Donald Trump's Team Will Meet With Koch Representatives: Report

Donald Trump speaks at a campaign event on the day several states held presidential primaries, including California, at the Trump National Golf Club Westchester in Briarcliff Manor, New York, on June 7. Carlo Allegri/Reuters

It looks like Donald Trump has begun to court Charles Koch, the conservative billionaire who, with his brother David, sunk $122 million into elections in 2012 and planned to spend nearly $1 billion in 2016. That is, before Trump came along and secured the GOP nomination.

Charles Koch revealed in an interview with USA Today that Trump's team requested a meeting with his representatives, to which the Koch camp agreed. The date of the meeting has yet to be set, but a Trump campaign spokeswoman said in a statement that the meeting would occur "in the next week or so."

During the primary season, it was no secret that the Koch brothers, two of the most influential figures in American conservative politics, didn't want Trump to become the Republican nominee. Though they didn't throw their support behind any candidate during the primary season, when it became apparent that Trump would become the nominee, the brothers decided to focus their efforts in other political contests, ignoring what they called the "cult of the presidency."

The brothers' focus on free market economics doesn't square with Trump's anti–free trade policies, and Charles Koch is also displeased with Trump's recent attacks against federal Judge Gonzalo Curiel, which the industrialist said is "either racist or it's stereotyping" in USA Today. Trump, meanwhile, has described Republican politicians who rely on the Kochs' backing to win elections as "puppets."

Koch told USA Today that his team is "happy to talk to anybody," and Trump's team said the candidate hopes to "find common ground" with Koch, but Koch admitted the mogul is unlikely to succeed in convincing him. Asked by the paper if he thought Trump was fit to be president, Koch said, "I don't know the answer to that."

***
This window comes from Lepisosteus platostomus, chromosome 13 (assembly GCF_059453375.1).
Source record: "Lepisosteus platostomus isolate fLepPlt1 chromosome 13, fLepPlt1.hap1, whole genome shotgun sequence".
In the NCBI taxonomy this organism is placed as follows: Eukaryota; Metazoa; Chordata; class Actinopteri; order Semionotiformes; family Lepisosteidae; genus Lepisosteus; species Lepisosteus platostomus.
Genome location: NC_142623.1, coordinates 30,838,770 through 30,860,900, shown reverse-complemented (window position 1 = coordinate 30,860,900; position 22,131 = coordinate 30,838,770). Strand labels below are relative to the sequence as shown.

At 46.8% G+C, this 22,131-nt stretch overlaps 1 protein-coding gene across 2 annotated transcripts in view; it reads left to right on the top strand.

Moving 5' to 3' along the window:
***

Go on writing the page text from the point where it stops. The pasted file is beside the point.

Koch is far from the only conservative—or the only Republican—to question Trump's fitness to hold the country's highest office. On Thursday, Republican Speaker of the House Paul Ryan said Trump's "antics are distracting" but added that he hopes Trump can "run a campaign we can all be proud of." GOP Senator Mark Kirk, who had publicly backed Trump, on Tuesday rescinded that endorsement, citing his military experience as reasoning and saying he could not support him after Trump's comments about Curiel. Other GOP leaders have also called on Trump to tone down his rhetoric and scale back his attacks.

The news of the Trump team's sit-down with the Koch camp comes as Hillary Clinton is set to assume her party's mantle, the campaign shifts to general election mode and Trump's ability to self-finance his campaign becomes increasingly difficult. One of the cornerstones of the billionaire's popularity has been the perception that his personal wealth means that, unlike other politicians, he "can't be bought."

But the upcoming meeting could potentially damage that perception. Trump has said he expects he will need $1 billion to successfully challenge Clinton—and his lack of super PAC support or the backing of the Republican donor class has made that number all but unachievable. The meeting will also no doubt provide ammunition for Clinton, who is currently looking for ways to excite disenchanted Bernie Sanders supporters. On the left, the Koch brothers are frequently depicted as conservative bogeymen, attempting to use their wealth to unfairly influence the outcome of elections.